It does remove the flaw, because it's a thought experiment. It doesn't have to be plausible. It merely tests our evaluative judgements and intuitions.
But for most people, those drivers are not the result of abstracted thought to the point where they could not be satisfied by an artificial child. Most people, it seems to me, just experience the symptoms of the biological imperative, as opposed to any higher-order desire to propagate their genetic material. So I would expect it to be possible to overcome the preference for genuine biological offspring by, for example, designing the artificial replacements to look like the "parents"- especially if that resemblance was actually derived *from* the parent e.g. by scanning their features- thereby satisfying one of the symptoms of the imperative.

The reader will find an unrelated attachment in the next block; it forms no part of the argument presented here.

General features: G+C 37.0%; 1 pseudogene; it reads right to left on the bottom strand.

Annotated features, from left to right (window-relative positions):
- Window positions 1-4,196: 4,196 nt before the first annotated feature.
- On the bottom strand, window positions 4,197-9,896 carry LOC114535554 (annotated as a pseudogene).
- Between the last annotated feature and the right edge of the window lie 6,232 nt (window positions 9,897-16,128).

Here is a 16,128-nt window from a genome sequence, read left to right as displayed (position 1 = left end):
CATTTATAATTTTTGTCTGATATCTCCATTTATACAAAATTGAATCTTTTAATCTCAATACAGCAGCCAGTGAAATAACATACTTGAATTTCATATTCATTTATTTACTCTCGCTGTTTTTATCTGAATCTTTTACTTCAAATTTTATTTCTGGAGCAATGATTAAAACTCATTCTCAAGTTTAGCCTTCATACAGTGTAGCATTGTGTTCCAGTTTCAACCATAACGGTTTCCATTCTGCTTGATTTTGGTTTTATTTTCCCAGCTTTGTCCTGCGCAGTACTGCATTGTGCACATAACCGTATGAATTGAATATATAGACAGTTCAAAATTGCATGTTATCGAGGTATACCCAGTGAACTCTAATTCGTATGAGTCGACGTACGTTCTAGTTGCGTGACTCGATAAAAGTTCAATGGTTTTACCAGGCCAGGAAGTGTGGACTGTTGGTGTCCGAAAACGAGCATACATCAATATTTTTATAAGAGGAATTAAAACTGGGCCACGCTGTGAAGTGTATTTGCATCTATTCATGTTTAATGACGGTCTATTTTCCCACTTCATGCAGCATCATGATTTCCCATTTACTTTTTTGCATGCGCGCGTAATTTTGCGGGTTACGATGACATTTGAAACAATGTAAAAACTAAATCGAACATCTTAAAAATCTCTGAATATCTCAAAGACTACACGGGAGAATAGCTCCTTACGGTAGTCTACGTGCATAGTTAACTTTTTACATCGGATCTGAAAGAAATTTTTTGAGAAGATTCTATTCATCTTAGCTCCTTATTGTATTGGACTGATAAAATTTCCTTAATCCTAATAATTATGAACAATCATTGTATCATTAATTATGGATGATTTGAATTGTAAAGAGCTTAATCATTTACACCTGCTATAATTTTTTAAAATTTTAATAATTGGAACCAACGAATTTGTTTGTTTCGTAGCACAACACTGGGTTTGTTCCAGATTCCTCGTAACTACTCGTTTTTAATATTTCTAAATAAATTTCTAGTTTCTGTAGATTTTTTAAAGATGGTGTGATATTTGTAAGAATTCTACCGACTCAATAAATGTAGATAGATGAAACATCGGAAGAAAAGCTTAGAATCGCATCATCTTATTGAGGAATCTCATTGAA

I think you need to read more of the writings here re: scepticism of one's own beliefs